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The statutes that define DUI law in Kentucky are lengthy. However, a DUI is basically defined as: operating or being in control of a motor vehicle anywhere in the state of Kentucky while having a blood alcohol content (BAC) of 0.08% or higher if you’re an adult (if you’re a juvenile, you can get a DUI if you have a BAC of 0.02% or higher); If you’re under the influence of any substance or combination of substances that impairs your ability to drive, such as alcohol, illegal drugs, prescription drugs, and controlled substances, you can get a DUI. At the end of the statute, there are several specifically enumerated controlled substances listed. If any of those substances are in your blood, that’s enough for a DUI.

Walk Me Through The Timeline Of What Happens Once Someone Gets Pulled Over, The Law Enforcement Officer Suspects The Driver Of Driving Under The Influence, And When An Officer Decides To Make The Actual DUI Arrest.

I believe that some officers will pull over an individual with the intention of arresting them from the very beginning. They’re looking for justifications to pull you over. Once they pull you over, they have to have a reason to get you out of the car and probable cause to arrest you. Typically, they hit their lights to pull you over due to some observed traffic offence. The officer usually initiates contact by stepping up to your window and asking for your paperwork. They ask to see your driver’s license, registration, and possibly proof of insurance. At that point, the officers look for clues that indicate the presence of alcohol, drug use or possession, or some sort of impairment. In the vast majority of cases, it’s the smell of alcohol or marijuana that tips off the officer, but there are other determinants. Slurred speech, odd behavior, nervousness, and the type of underlying traffic offense will all be considered in determining whether the officer believes that you are impaired at that time.

Once the officer has the suspicion that you may be under the influence, the officer may request various tests. There’s the PBT or portable breath test. It’s not typically admissible in court, but it can be used to determine if the individual has consumed alcohol. Usually, once that’s done, and if there’s the presence of alcohol, they will then try to conduct the FSTs or field sobriety tests. The most popular of these tests is the HGN, which is the horizontal gaze nystagmus test. To administer the HGN test, the officer will use his or her finger, pen, or another object and move it left to right while watching your eyes for twitching. Officers can also administer the one leg stand and the walk and turn test. The one leg stand test requires that you keep your arms to your side while standing on one leg. The walk and turn test requires that you walk heel to toe in a straight line, turn, and walk back. Again, they’re looking for what they call clues.

I did the math in a trial about how many potential clues there are when suspecting someone of driving under the influence. There are hundreds. If you don’t listen to the directions, don’t follow the directions, or don’t do the tests correctly, they’ll determine that you are impaired. I’ve had plenty of clients who believed that they passed those tests, and when I read the citation to them, they realized that they definitely did not pass. They may have thought that they did well, but it’s very subjective. Basically, if an officer thinks that you’re impaired when they start the test, they’re probably going to think you’re impaired at the end of the test. The tests gives them a little bit more evidence or support for that belief. In theory, the tests should be what the officer uses to determine whether an arrest should be made. But as discussed, sometimes they’ve already made up their mind, so they’re looking for some sort of justification.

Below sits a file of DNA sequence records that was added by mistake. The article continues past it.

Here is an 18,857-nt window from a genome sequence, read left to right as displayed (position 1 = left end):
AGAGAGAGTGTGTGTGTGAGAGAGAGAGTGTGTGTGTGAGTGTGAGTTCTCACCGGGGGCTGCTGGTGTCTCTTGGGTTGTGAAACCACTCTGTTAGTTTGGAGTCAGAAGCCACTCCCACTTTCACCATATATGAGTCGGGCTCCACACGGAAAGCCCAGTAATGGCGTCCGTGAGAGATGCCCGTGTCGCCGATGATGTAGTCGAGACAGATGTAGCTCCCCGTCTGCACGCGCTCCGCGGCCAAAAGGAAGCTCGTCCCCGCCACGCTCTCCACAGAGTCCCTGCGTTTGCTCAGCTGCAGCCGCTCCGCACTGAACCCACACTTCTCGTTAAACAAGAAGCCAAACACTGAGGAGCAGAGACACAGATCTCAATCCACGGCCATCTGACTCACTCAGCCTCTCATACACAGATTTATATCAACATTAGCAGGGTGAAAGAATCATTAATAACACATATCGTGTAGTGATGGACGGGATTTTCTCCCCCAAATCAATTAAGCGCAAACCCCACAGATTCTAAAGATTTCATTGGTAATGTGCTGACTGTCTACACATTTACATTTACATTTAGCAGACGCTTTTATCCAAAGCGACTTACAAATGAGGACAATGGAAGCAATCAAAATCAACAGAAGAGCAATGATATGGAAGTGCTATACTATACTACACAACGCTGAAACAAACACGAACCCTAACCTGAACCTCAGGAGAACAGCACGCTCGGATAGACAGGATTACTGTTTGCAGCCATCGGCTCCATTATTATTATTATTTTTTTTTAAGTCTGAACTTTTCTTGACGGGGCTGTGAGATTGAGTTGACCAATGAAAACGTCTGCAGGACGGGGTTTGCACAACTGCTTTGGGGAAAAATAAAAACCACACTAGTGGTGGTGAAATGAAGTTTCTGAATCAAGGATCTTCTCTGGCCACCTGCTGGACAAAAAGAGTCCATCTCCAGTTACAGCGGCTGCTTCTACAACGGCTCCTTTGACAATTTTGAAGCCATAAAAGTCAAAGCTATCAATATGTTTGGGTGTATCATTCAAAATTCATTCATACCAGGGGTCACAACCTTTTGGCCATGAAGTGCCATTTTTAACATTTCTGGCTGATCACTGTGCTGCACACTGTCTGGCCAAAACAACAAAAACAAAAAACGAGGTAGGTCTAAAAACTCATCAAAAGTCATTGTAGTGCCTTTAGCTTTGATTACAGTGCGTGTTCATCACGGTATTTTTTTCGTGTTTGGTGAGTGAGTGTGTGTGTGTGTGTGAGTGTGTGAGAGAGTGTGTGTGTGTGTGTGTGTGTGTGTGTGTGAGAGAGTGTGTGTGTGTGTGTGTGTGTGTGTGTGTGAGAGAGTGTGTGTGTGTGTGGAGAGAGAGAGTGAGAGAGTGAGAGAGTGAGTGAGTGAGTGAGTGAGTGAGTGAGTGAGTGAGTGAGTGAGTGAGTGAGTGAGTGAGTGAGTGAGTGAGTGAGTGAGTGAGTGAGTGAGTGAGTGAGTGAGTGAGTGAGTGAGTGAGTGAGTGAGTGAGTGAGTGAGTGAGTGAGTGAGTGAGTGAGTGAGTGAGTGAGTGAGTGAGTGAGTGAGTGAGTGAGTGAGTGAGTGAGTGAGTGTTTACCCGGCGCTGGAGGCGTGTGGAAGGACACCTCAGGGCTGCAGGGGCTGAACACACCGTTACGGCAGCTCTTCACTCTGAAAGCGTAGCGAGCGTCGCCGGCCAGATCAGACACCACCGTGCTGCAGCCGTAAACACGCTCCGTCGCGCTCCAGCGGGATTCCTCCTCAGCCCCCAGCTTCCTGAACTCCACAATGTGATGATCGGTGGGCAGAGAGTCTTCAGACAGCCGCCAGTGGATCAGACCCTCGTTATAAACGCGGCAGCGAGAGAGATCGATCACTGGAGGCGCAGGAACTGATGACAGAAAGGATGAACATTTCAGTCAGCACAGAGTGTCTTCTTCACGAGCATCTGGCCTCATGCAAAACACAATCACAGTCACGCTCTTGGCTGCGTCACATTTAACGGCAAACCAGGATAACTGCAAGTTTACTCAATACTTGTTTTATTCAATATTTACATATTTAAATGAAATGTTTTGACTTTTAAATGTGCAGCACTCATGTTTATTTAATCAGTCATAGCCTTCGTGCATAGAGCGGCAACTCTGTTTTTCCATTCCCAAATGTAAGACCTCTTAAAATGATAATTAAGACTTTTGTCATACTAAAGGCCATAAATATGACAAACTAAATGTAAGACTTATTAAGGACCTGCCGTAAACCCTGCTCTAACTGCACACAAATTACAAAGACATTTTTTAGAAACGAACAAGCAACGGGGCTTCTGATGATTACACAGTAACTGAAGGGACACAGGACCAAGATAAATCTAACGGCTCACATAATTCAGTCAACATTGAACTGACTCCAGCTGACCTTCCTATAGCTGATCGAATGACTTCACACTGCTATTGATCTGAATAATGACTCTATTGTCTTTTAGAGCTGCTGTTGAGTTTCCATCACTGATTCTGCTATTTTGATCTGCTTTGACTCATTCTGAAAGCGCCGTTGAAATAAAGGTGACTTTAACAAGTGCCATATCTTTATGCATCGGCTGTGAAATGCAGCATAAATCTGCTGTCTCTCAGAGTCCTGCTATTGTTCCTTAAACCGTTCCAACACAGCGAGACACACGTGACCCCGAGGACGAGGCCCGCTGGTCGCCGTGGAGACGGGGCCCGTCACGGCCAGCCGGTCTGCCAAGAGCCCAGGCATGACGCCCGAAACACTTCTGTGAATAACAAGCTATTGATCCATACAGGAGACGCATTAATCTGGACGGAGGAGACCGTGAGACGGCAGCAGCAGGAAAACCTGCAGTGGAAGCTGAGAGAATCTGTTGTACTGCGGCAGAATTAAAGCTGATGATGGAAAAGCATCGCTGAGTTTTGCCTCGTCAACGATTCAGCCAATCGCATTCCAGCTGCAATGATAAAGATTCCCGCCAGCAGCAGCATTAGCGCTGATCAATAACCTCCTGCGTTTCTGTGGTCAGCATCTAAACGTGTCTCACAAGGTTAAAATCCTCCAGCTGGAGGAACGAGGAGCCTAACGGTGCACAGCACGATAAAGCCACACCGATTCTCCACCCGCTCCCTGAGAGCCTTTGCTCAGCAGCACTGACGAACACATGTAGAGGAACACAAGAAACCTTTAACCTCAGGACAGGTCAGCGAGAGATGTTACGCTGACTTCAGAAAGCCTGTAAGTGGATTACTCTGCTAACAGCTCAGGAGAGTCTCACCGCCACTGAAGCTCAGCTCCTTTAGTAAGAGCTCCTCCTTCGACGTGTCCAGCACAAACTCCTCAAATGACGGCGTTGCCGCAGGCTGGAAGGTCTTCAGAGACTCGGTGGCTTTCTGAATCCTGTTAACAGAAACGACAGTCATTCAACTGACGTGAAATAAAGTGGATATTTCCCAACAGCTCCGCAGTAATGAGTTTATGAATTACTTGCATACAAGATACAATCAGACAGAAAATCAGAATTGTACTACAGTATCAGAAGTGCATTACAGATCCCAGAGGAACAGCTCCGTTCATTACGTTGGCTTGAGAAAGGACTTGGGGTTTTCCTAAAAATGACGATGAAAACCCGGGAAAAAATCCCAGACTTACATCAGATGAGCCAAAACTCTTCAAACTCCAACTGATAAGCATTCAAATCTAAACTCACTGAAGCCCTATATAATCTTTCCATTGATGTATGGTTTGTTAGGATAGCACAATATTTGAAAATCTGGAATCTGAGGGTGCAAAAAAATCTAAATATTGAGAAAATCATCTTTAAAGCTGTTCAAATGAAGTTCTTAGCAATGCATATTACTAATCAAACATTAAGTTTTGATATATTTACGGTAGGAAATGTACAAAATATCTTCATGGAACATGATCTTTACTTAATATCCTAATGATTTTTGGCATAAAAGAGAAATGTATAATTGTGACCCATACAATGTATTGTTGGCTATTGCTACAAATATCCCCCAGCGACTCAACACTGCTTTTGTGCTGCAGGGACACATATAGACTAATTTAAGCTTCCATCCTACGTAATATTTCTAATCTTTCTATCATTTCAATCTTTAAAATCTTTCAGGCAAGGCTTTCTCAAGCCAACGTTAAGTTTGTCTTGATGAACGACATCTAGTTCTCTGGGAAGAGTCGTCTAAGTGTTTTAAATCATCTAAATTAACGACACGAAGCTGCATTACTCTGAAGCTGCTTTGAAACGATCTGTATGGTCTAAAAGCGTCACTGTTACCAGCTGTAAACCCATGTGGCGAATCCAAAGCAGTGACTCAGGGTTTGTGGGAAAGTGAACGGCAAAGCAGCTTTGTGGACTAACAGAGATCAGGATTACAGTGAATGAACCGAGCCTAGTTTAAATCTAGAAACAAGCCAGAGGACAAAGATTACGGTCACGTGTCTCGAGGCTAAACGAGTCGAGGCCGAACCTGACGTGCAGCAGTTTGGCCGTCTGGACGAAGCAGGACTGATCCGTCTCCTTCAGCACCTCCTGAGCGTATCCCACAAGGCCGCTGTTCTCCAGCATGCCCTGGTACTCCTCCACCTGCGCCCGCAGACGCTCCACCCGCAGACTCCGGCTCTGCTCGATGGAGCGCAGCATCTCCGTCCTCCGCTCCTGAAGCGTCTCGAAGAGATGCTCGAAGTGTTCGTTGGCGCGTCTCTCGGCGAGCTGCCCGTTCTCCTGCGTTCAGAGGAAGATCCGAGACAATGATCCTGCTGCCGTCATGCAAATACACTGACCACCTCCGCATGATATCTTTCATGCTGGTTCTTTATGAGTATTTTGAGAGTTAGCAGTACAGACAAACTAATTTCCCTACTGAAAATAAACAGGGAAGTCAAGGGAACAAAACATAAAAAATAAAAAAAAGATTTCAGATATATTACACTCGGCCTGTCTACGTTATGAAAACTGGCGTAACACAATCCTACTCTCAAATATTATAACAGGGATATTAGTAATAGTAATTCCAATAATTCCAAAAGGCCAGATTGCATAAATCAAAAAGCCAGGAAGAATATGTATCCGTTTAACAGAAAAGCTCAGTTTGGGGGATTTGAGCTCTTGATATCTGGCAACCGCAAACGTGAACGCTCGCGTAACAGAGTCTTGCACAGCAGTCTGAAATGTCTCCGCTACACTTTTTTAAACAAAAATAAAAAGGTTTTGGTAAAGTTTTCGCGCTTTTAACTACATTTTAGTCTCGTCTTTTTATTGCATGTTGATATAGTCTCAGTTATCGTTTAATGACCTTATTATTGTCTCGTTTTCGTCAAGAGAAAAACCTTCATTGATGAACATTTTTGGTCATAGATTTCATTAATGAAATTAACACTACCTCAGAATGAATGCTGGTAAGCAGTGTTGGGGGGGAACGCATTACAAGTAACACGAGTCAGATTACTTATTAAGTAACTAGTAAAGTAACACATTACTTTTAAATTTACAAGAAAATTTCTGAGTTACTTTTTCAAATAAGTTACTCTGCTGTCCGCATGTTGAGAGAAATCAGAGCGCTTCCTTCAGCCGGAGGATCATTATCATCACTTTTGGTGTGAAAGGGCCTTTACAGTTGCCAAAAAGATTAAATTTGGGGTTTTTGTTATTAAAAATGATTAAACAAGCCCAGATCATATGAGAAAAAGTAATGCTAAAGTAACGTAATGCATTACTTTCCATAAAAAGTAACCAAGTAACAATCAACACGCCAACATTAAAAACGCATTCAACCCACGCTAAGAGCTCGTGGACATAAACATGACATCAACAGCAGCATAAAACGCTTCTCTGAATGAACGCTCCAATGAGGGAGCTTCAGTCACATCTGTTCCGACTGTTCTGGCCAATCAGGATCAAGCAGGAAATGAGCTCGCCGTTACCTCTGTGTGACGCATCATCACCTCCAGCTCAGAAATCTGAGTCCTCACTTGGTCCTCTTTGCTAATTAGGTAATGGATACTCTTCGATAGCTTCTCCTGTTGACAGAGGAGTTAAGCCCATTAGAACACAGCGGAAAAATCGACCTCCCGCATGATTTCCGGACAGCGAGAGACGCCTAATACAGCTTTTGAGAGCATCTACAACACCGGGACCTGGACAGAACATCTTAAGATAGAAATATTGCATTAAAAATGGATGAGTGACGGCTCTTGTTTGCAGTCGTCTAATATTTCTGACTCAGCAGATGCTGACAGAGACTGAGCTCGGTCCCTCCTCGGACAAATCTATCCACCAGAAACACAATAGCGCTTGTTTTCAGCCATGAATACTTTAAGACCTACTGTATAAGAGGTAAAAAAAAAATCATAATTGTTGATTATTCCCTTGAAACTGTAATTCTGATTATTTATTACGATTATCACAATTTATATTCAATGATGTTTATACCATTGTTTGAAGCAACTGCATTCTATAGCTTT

What Happens To My Driver’s License When I’ve Been Charged With DUI In Kentucky If I Took The Breathalyzer Or Blood Test? What Happens If I Refused?

If it is your first DUI and you take the breathalyzer or submit to a blood test, normally nothing happens to your license at that moment. A driver’s license suspension on a first DUI typically occurs upon a finding of guilt. However, if you refuse, your license will be suspended at arraignment. If you have at least one previous DUI conviction or had your license suspended for refusal to test within the last ten years, then your license will be suspended pre-trial. It can also be suspended pre-trial if you were involved in a car accident that resulted in a death or serious injury to anyone other than you. Recently, a new law went into effect in Kentucky governing license suspension periods. Now, a DUI first carries a 6-month license suspension. A DUI second carries am 18-month license suspension, and so forth.

For more information on DUI Cases In The State Of Kentucky, an initial consultation is your next best step. Get the information and legal answers you are seeking by calling (270) 936-7770 today.

Eric Bates, Esq.

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(270) 936-7770